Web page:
Battle for the Planet of the Apes was the fifth and last installment in the original film series. After a nuclear war, underground, radioactive humans seek one final confrontation with a commune of humans and apes living together in peace. It’s not an abomination, but this is the weakest of the Planet of the Apes movies released in the 1960s and 1970s.

After the dark, chaotic, violent Conquest of the Planet of the Apes (1972), a more kiddie approach was decided on for the franchise. Indeed, this is perhaps the most family-friendly of the entire series…including the Planet of the Apes pictures that came in the twenty-first century. Despite being the least graphic, this feature still attempts to grapple with some philosophical issues. Whether it’s successful or not, I’ll leave that up to you.

This piece of cinema has a noticeably lower budget than its predecessors. The ten-minute final action scene seems laughable at first, due to its monetary restrictions. However, director J. Lee Thompson makes the best of a dubious situation and the action (with the exception of a clunky shootout in the radioactive city where the bad guys come from) is moderately exciting.

Okay, it barely lives up to its title, as it borders on being called “Minor Skirmish for the Planet of the Apes,” but this is an okay movie. It certainly is kitschy, and not every scene is completely captivating. However, I still watch it every time I view the Planet of the Apes film franchise of the ’60s and ’70s, so I suppose that says something. It’s not torture unless you’re allergic to sci-fi cheesefests.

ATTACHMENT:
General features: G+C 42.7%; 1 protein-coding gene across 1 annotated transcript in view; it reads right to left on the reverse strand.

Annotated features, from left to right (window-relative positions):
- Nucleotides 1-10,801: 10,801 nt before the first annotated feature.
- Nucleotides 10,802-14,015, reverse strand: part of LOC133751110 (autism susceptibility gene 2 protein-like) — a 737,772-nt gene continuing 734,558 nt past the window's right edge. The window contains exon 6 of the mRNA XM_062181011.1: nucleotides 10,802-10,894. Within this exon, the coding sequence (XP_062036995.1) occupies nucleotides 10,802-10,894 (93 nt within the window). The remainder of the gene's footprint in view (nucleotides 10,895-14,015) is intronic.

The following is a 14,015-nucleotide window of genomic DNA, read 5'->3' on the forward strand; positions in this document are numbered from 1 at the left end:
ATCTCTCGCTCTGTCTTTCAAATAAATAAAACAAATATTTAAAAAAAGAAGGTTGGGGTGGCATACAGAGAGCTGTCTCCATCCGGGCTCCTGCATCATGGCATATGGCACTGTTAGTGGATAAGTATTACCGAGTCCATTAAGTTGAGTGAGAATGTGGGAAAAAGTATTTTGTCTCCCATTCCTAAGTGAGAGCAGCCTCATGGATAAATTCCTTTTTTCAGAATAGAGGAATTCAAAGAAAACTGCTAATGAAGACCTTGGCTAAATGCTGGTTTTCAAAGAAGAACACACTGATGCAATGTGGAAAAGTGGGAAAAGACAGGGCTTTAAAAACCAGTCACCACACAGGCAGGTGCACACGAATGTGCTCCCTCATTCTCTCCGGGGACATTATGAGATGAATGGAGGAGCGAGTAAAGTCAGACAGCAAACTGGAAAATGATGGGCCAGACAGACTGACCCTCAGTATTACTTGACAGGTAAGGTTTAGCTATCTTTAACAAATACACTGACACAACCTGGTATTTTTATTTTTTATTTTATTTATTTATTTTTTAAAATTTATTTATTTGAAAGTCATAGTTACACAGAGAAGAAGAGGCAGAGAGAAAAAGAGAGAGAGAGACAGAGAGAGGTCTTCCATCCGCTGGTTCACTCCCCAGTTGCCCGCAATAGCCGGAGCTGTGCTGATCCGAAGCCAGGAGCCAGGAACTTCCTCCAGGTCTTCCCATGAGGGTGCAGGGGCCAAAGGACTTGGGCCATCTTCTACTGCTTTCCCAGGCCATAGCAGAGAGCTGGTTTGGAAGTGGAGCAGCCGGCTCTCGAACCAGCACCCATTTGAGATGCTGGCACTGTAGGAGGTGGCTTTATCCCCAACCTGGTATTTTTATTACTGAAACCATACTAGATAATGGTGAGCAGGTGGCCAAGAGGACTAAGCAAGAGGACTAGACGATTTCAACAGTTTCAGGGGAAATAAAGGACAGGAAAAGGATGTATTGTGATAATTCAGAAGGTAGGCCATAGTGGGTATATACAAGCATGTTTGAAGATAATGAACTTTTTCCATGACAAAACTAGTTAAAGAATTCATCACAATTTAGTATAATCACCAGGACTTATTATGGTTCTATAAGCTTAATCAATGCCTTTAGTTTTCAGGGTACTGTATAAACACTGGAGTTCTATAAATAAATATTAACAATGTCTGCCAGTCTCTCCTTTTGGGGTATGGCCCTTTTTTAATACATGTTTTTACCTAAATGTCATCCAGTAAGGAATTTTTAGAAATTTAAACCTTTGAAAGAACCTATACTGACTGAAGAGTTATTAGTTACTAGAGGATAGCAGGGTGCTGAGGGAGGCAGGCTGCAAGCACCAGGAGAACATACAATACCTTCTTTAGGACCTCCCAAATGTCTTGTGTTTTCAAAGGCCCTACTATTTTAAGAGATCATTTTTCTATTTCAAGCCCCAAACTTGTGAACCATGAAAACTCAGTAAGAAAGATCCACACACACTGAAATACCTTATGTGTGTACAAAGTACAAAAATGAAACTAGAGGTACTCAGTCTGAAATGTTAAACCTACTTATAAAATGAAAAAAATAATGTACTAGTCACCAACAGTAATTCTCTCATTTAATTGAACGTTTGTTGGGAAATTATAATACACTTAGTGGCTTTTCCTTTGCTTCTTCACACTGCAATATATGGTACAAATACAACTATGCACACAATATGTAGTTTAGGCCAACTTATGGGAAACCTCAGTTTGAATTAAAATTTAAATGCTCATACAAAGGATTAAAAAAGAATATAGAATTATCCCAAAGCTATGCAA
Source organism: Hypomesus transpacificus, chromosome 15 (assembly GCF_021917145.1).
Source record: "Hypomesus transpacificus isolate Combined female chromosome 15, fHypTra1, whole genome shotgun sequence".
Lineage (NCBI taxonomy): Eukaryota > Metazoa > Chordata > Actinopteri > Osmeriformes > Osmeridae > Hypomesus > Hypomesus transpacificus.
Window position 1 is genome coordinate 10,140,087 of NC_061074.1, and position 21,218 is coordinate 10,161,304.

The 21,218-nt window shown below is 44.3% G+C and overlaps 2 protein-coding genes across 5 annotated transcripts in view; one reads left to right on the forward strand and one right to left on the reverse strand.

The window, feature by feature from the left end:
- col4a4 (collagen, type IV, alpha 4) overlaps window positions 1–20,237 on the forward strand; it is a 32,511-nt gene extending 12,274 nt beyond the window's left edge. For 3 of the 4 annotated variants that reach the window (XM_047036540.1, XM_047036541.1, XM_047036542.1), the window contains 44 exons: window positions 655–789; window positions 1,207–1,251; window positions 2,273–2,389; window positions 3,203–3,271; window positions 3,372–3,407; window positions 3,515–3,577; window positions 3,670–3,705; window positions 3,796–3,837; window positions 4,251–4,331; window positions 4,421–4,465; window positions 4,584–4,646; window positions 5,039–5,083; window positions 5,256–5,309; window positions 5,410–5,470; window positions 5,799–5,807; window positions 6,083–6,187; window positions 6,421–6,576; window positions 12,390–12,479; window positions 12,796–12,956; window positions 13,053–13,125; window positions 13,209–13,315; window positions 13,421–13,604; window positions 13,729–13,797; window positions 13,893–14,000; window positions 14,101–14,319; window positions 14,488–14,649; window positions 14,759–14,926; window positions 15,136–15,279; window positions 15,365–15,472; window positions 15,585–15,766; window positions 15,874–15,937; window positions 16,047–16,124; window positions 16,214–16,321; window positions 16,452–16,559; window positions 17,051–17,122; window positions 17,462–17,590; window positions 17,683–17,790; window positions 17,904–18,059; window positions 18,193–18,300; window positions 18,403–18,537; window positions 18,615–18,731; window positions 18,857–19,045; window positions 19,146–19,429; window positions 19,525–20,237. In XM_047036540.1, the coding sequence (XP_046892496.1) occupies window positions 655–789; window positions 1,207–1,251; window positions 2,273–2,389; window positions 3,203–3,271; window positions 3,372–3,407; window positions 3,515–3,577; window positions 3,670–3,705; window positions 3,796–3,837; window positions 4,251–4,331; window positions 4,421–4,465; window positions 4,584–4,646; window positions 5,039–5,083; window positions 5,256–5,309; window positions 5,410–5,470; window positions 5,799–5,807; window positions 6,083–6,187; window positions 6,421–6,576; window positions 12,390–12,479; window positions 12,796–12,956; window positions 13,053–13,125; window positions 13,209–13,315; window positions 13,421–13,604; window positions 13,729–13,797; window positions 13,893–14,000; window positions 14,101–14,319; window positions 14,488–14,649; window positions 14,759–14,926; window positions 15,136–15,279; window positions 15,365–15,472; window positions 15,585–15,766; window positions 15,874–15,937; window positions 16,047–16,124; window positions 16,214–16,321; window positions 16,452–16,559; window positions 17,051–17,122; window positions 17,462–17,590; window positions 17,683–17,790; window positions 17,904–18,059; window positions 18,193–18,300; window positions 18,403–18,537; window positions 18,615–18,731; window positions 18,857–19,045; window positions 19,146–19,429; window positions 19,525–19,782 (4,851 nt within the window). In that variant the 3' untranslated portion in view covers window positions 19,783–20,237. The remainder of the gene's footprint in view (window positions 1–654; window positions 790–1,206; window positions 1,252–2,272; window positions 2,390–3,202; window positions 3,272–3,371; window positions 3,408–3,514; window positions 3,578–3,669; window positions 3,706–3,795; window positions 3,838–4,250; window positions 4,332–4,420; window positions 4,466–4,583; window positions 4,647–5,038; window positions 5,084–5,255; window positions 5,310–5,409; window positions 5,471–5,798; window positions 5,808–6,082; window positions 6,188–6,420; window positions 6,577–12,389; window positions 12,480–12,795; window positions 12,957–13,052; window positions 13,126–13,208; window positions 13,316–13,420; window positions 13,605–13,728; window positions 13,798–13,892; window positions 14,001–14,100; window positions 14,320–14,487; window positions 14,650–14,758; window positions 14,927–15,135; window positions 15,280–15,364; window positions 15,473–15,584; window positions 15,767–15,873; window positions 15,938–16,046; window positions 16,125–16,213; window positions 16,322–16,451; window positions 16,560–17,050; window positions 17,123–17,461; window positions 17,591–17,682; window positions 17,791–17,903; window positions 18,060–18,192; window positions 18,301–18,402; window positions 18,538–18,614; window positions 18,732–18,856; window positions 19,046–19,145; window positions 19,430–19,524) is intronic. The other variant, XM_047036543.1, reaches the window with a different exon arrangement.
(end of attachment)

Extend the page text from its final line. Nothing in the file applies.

My rating is 6 outta 10.

Logan Lucky (2017) Review

Director: Steven Soderbergh

Genre(s): Comedy, Crime

Runtime: 118 minutes

MPAA Rating: PG-13

IMDb Page

Lucky Logan is an adequate heist/comedy movie…nothing more and nothing less. Two hick brothers – Jimmy (Channing Tatum) and Clyde Logan (Adam Driver) – need to break safe-cracker Joe Bang (Daniel Craig) out of prison to help them with a daring NASCAR race track robbery. This is a low-octane picture that prides itself on its quirky characters and loosey-goosey storytelling.

This film has several chuckles, but its low-energy approach doesn’t do anybody any favors. Adam Driver’s Southern accent is pretty amusing, though. The pacing is leisurely, only being kicked up a notch when the actual heist goes down. The runtime may have been a tad too long, with a fair amount of scenes after the climax.

The central caper is appropriately intricate and is, as you might expect, the reason to watch. This is where the picture is in its element and the build-up starts to pay off. The movie’s lack of substantial violence is interesting to note. Yes, there are some fisticuffs, but it’s all oddly good-natured. I would not go into this feature expecting an action extravaganza, though.

Logan Lucky sometimes feels like the heist version of Napoleon Dynamite (2004), except it’s a lot less funny than that film. I wouldn’t go as far as to say that it’s a waste of time, but its awkward tempo is a disservice. There are some clever plotting and beats here, don’t get me wrong. People who adore pictures that say “look at my characters…aren’t they quirky and offbeat?!” will enjoy this one, but I am less enthused with it.

My rating is 6 outta 10.